Arlington Road



When Prof. Michael Faraday (Jeff Bridges) lectures about the American Revolution at George Washington University, he isn’t thinking about 200 years ago. His all-too-contemporary class, made even more popular by an intense oratory style used to rile up his complacent students, is about domestic terrorism.

Faraday’s passion has personal roots: His FBI agent-wife was killed on a botched raid at the rural home of a suspected arms dealer. He wants governmental accountability, but her former partner, Whit Carver (Robert Gossett), only provides compassionate inquiries about his 9-year-old son, Grant (Spencer Treat Clark).

The father-son dynamic is key to Arlington Road, which opens with a nightmarish sequence that director Mark Pellington renders in blindingly white imagery. Driving home to his tidy, postcolonial house in the quiet, orderly D.C. suburb of Reston, Va. (a favorite of government employees, which surprisingly doesn’t factor into the story), Faraday spots a boy about his son’s age stumbling down the middle of the street. Seeing that his arm is bleeding and badly burned, he rushes him to the hospital in a frenzy of displaced emotions. It’s there he finally meets his new neighbors, Cheryl (Joan Cusack) and Oliver Lang (Tim Robbins), the parents of 10-year-old Brady (Mason Gamble).

The Langs appear to have stumbled in from another era, but the usually standoffish Faraday chalks it up to the fact that they’re from the amber waves of grain heartland, Kansas. They seem tolerant enough, accepting his relationship with a much younger former graduate student, Brooke (Hope Davis), and even adopt the lonely Grant as part of their extended brood.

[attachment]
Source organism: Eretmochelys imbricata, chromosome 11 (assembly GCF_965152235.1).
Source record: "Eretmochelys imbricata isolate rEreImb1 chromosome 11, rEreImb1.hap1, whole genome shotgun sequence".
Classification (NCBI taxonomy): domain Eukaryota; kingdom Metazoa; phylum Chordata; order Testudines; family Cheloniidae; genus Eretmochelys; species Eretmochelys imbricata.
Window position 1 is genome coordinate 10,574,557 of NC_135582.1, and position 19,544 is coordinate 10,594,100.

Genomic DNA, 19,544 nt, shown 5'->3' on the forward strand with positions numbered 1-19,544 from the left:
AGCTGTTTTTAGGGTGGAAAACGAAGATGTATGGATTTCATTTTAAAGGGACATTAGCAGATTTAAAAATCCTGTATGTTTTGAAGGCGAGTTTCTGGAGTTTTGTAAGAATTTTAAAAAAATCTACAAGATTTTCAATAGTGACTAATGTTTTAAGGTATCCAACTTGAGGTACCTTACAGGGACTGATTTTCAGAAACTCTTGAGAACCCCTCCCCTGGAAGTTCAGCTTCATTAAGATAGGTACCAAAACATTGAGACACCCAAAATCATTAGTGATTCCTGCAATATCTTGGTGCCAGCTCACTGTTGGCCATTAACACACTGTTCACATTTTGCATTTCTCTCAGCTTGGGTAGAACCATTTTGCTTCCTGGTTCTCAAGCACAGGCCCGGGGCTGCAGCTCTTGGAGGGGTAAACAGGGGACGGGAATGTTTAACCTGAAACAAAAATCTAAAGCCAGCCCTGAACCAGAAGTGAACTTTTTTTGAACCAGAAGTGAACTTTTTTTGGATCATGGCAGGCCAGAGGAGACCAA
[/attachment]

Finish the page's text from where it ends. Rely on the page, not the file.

From our contemporary perspective, such normalcy is bound to raise a red flag. Just as the propaganda of the 1950s spread the fear that communists could cloak themselves as average Americans and corrupt from within, Faraday’s growing suspicion that a solid and loving patriarch like Oliver Lang could actually be a right-wing extremist is very much an expression of ’90s anxieties.

For an interesting while, it seems as if Arlington Road is actually going to be about these fears, particularly how it plays out in the mind of a college professor weaned on the anti-war civil disturbances of the ’60s who becomes obsessed with the rise of home-turf terrorism.

Director Pellington (Going All the Way) is an impressive visual stylist and has a terrific cast at hand – particularly Joan Cusack whose ever-smiling Cheryl is chilling without the usual Stepford wife clichés. But the script, from first-time screenwriter Ehren Kruger, is overloaded with coincidences and ominous portents, and turns out to be little more than a conventional thriller.

While Arlington Road uses the iconography of mass violence epitomized by the federal building bombing in Oklahoma City, the details have been fictionalized to more neatly dovetail into the film’s particular scenario. In this conspiracy theory, a network of people works diligently to make it appear as if a complex terrorist act is the work of one man.

Arlington Road recognizes this idea as part of a distinctly American mythology whereby the lone gunman is demonized so nobody has to examine the environment that spawned him.

Serena Donadoni writes about film for the Metro Times. E-mail her at [email protected].

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